When renowned film director Péter Gárdos wrote the story, he intended it as a film script, but eventually he made it into a novel. “Fever at Dawn,” the love story of two Holocaust survivors―the author’s parents―has ever since sold in more than 20 territories.
A stark depiction of life in a Hungarian village under communism as seen from the perspective of a young child, Ferenc Barnás’ novel The Ninth recounts the events of roughly a year in the life of a young boy and his family’s struggle to subsist by circumventing and exploiting the peculiarities of the socialist system as best they are able.
" In Russia, women are considered the better, more noble half of society, and I attempt to illustrate and emphasize this in my work." – Russian author Ludmila Ulitskaya spoke with us at the Budapest Book Festival, where she was this year's Guest of Honour.
If there were a God, and if he had time to cast a glance into the married lives of couples in Budapest, his cheeks would flush red with shame, assuming he had cheeks, assuming he were not merely a waft of air like most spirits. Course he’d immediately deny all responsibility, since marriage was not part of his original design. Man had invented it, cause man had thought it would be a good idea.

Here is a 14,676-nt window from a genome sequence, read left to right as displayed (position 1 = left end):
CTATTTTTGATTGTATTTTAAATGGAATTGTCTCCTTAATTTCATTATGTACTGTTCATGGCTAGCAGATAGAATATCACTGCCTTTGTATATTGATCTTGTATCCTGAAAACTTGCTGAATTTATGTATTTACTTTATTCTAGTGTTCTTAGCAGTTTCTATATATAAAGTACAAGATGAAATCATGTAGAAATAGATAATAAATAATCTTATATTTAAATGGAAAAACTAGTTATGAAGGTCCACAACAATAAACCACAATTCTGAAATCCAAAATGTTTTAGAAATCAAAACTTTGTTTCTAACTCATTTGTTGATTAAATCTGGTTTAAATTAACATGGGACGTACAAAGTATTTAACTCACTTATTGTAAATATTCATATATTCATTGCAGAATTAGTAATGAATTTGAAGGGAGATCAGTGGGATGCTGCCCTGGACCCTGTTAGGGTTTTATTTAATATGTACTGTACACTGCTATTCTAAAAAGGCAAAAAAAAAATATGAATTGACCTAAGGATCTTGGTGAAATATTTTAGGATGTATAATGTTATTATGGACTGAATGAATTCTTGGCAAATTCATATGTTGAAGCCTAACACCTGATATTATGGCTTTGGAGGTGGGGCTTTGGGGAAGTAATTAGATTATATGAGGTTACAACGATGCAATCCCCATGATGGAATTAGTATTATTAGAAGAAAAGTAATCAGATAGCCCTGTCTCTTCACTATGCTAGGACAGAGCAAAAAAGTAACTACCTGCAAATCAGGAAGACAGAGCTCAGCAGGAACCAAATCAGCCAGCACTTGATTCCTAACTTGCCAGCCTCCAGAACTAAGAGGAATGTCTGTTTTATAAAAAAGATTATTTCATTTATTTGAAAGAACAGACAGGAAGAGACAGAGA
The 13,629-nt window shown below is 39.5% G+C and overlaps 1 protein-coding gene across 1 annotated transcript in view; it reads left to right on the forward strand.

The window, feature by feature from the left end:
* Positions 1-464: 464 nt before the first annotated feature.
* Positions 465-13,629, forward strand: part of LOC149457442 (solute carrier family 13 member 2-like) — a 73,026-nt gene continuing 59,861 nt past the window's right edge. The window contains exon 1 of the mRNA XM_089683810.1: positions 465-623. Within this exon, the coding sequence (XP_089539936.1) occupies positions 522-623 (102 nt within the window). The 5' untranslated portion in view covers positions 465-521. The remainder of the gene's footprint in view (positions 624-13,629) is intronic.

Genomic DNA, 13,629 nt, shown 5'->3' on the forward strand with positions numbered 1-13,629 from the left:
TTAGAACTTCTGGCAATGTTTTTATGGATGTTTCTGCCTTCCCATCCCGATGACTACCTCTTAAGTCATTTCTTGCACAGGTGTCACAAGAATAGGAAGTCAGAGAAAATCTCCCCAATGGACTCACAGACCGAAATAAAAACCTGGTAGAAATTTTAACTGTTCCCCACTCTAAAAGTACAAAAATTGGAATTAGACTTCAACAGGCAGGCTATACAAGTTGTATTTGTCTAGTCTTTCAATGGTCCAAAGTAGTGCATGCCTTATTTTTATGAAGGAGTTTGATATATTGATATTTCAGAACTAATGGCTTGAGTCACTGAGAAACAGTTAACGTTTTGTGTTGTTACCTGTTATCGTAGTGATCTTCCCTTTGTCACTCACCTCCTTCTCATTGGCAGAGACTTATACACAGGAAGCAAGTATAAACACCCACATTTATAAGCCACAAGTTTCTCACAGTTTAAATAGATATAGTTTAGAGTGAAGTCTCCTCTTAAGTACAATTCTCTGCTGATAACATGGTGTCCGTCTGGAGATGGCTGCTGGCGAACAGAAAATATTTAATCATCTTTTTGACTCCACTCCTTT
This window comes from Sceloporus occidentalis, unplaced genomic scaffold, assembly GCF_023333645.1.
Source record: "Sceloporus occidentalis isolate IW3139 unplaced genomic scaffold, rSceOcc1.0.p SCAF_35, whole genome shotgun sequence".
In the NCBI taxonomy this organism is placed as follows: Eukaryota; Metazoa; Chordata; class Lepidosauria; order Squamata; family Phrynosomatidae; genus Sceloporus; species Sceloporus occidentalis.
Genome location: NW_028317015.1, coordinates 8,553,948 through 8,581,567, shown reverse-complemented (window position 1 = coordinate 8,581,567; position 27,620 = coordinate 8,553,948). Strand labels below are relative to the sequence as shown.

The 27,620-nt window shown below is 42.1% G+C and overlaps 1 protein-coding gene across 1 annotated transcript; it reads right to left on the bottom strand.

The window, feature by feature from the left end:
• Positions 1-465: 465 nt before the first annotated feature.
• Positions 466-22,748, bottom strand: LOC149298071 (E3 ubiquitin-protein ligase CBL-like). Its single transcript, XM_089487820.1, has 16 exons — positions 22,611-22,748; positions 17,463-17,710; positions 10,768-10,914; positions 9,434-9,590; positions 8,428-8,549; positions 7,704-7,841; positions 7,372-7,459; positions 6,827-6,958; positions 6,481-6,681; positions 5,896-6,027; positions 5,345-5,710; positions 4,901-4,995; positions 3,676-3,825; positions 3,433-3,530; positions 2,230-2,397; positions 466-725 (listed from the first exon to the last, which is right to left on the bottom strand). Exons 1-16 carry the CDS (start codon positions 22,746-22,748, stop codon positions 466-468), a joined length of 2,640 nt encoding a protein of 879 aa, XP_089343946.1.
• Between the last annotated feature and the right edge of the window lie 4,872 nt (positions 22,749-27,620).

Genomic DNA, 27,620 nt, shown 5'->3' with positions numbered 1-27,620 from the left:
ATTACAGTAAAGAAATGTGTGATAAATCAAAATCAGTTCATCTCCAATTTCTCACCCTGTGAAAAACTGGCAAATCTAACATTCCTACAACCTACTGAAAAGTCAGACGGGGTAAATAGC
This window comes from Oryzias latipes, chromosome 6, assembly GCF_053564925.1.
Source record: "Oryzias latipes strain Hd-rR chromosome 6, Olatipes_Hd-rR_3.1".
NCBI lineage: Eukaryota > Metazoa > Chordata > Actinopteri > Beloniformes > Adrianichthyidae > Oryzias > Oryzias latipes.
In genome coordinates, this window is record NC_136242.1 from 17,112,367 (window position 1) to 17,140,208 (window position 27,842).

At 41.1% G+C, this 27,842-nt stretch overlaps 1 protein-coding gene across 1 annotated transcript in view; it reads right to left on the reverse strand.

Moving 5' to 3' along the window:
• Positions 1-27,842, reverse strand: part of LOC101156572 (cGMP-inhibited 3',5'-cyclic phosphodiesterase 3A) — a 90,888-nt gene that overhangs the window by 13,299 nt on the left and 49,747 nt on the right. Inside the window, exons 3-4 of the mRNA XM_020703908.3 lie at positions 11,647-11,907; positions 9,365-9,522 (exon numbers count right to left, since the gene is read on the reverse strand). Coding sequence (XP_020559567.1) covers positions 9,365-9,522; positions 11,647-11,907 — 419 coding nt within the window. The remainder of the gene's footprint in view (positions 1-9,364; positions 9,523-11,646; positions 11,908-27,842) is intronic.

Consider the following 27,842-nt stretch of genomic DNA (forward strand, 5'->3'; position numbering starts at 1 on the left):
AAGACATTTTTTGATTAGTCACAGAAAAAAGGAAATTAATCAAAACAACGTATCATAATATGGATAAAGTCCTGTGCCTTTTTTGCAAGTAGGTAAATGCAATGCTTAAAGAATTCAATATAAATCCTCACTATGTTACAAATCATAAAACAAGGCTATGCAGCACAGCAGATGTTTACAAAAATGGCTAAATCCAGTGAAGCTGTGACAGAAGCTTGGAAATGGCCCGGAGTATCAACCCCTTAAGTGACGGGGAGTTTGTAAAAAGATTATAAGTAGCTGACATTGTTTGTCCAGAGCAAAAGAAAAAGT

This year's Budapest Film Week, the major event of Hungarian filmmakers, was again rich in literary adaptations. A feature by director Zoltán Kamondi, Dolina, was based on Ádám Bodor's 1999 novel, The Visit of the Archbishop.